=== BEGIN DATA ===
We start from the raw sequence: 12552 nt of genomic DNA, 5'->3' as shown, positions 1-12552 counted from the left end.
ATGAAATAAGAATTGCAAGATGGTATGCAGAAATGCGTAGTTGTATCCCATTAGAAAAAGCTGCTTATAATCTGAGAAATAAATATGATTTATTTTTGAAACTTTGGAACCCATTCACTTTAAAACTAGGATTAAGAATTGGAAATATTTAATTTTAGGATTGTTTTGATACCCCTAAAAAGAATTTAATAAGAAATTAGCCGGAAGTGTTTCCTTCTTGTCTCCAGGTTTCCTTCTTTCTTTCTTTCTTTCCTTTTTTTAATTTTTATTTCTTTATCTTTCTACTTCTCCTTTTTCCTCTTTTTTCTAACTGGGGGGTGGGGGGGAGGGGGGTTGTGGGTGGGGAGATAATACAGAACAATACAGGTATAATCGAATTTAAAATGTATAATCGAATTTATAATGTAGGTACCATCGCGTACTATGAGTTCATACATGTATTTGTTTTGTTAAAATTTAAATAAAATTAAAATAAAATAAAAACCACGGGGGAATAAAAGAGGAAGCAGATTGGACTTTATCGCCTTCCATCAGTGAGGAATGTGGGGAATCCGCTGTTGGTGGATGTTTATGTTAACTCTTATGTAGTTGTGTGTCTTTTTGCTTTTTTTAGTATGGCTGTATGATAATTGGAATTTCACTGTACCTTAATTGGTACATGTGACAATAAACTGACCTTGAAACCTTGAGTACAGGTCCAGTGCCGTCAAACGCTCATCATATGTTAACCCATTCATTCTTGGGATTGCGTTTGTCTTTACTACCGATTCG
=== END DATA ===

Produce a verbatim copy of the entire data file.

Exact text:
We start from the raw sequence: 12552 nt of genomic DNA, 5'->3' as shown, positions 1-12552 counted from the left end.
ATGAAATAAGAATTGCAAGATGGTATGCAGAAATGCGTAGTTGTATCCCATTAGAAAAAGCTGCTTATAATCTGAGAAATAAATATGATTTATTTTTGAAACTTTGGAACCCATTCACTTTAAAACTAGGATTAAGAATTGGAAATATTTAATTTTAGGATTGTTTTGATACCCCTAAAAAGAATTTAATAAGAAATTAGCCGGAAGTGTTTCCTTCTTGTCTCCAGGTTTCCTTCTTTCTTTCTTTCTTTCCTTTTTTTAATTTTTATTTCTTTATCTTTCTACTTCTCCTTTTTCCTCTTTTTTCTAACTGGGGGGTGGGGGGGAGGGGGGTTGTGGGTGGGGAGATAATACAGAACAATACAGGTATAATCGAATTTAAAATGTATAATCGAATTTATAATGTAGGTACCATCGCGTACTATGAGTTCATACATGTATTTGTTTTGTTAAAATTTAAATAAAATTAAAATAAAATAAAAACCACGGGGGAATAAAAGAGGAAGCAGATTGGACTTTATCGCCTTCCATCAGTGAGGAATGTGGGGAATCCGCTGTTGGTGGATGTTTATGTTAACTCTTATGTAGTTGTGTGTCTTTTTGCTTTTTTTAGTATGGCTGTATGATAATTGGAATTTCACTGTACCTTAATTGGTACATGTGACAATAAACTGACCTTGAAACCTTGAGTACAGGTCCAGTGCCGTCAAACGCTCATCATATGTTAACCCATTCATTCTTGGGATTGCGTTTGTCTTTACTACCGATTCG